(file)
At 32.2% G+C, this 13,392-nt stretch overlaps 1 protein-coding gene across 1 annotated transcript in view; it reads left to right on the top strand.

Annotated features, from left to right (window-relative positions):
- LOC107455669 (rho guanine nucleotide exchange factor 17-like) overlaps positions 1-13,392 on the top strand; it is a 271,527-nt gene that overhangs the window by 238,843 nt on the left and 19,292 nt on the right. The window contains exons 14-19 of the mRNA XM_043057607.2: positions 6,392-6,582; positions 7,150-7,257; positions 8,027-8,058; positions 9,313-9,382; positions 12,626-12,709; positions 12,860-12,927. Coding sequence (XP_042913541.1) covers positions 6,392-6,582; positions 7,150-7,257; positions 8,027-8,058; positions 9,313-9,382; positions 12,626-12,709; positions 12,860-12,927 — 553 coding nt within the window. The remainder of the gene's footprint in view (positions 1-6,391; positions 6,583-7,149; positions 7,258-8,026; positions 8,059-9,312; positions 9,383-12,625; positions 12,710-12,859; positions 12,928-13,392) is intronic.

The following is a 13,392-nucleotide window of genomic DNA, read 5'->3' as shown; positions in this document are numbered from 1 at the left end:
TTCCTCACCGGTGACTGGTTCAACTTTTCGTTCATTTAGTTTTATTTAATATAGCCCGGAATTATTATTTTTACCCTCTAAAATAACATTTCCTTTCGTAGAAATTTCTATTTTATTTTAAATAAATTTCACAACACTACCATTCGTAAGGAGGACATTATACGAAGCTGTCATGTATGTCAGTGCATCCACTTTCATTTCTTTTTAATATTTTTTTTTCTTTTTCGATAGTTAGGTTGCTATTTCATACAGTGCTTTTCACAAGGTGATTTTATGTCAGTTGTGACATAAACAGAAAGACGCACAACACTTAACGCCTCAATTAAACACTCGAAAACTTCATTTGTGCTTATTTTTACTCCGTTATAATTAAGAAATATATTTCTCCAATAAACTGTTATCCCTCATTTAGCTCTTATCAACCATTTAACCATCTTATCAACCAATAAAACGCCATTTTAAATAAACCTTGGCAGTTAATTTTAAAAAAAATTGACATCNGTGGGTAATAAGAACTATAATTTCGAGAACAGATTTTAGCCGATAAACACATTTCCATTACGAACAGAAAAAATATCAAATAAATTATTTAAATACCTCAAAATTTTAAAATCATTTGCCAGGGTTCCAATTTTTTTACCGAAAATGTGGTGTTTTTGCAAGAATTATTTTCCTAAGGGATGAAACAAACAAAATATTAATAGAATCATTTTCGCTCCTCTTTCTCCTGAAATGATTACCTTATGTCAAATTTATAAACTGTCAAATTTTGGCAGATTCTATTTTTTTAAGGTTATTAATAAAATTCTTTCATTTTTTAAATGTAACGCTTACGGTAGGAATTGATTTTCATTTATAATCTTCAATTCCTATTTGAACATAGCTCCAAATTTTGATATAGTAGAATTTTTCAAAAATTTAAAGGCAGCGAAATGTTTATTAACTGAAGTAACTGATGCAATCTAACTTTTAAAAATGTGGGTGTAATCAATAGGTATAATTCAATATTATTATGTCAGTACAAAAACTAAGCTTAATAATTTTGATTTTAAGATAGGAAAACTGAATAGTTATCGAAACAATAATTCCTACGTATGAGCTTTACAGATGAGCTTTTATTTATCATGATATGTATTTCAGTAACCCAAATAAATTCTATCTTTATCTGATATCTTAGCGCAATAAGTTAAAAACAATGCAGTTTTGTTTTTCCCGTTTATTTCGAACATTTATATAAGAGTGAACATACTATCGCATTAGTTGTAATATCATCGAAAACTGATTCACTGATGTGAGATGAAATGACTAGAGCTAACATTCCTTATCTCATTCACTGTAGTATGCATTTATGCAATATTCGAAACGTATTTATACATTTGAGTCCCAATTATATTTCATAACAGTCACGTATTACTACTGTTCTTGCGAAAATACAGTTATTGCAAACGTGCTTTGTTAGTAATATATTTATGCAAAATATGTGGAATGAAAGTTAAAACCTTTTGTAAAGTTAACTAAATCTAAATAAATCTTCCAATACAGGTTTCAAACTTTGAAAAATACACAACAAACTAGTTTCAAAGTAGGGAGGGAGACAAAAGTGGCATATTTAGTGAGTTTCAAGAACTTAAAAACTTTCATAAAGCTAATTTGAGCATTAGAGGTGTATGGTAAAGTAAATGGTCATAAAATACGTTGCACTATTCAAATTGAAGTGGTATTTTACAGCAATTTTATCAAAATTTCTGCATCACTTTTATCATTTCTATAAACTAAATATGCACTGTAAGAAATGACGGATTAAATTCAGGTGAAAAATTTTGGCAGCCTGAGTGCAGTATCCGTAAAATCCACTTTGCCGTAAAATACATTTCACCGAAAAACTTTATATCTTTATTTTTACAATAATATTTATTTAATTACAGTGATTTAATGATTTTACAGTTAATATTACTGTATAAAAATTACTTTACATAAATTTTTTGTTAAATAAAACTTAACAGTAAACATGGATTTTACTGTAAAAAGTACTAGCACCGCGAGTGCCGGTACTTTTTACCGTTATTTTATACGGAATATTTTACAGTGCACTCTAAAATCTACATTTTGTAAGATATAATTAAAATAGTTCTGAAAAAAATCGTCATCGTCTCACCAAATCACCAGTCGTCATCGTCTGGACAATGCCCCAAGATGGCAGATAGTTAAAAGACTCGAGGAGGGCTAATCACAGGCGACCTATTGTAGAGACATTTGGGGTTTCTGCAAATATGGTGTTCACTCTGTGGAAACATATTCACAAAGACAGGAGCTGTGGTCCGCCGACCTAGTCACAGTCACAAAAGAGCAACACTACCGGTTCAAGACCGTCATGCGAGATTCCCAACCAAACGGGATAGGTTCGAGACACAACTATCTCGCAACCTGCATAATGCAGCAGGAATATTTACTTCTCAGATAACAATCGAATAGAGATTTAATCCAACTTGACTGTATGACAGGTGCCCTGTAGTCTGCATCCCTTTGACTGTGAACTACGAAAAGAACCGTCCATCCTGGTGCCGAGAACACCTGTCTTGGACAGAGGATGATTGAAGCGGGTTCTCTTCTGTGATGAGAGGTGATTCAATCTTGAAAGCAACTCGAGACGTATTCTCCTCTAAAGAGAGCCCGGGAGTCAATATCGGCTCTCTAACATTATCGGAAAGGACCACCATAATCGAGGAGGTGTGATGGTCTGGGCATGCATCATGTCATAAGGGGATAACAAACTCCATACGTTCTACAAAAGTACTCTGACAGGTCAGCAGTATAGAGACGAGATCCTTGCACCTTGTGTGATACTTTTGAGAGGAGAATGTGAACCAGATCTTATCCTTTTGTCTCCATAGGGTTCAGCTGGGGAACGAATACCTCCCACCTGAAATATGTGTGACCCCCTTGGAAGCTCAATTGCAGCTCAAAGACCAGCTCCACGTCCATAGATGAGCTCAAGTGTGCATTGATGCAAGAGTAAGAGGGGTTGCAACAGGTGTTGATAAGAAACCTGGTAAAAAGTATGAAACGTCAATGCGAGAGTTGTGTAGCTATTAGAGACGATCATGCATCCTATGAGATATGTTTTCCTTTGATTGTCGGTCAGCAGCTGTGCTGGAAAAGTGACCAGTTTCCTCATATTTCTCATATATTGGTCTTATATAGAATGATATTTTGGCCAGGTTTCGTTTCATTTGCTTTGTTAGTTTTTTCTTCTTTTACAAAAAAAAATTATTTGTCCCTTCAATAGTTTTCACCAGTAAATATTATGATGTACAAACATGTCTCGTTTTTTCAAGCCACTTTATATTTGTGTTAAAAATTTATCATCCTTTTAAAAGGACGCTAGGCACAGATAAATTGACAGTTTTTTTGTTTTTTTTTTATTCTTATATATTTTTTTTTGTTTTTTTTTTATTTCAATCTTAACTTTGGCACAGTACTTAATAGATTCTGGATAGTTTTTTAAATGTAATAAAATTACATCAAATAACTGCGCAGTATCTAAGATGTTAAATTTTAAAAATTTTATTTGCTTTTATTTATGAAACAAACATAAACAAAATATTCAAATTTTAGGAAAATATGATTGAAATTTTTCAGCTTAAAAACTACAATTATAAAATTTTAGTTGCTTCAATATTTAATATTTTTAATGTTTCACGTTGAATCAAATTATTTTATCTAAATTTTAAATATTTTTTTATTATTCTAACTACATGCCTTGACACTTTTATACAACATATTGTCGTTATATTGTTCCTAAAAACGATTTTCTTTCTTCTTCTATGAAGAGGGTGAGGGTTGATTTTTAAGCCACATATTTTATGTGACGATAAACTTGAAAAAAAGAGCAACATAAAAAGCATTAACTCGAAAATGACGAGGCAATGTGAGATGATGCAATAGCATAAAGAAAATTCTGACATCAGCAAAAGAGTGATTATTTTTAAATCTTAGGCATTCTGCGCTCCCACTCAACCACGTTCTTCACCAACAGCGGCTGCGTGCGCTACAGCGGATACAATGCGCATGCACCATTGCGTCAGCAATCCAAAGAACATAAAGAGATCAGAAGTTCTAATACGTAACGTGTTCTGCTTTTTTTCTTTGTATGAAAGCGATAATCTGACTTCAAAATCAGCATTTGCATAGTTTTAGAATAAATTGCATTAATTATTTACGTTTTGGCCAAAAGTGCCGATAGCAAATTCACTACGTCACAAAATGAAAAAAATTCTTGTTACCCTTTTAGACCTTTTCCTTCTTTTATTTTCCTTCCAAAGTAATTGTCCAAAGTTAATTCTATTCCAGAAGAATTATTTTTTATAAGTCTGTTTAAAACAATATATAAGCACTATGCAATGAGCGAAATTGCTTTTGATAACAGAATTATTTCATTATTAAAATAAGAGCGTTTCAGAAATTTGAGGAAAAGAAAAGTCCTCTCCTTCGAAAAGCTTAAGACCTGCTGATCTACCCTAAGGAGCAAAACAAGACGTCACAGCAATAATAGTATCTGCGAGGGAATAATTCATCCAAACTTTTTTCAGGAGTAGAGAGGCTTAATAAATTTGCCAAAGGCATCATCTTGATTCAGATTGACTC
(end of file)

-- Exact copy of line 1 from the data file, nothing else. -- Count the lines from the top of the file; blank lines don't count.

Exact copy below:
At 32.2% G+C, this 13,392-nt stretch overlaps 1 protein-coding gene across 1 annotated transcript in view; it reads left to right on the top strand.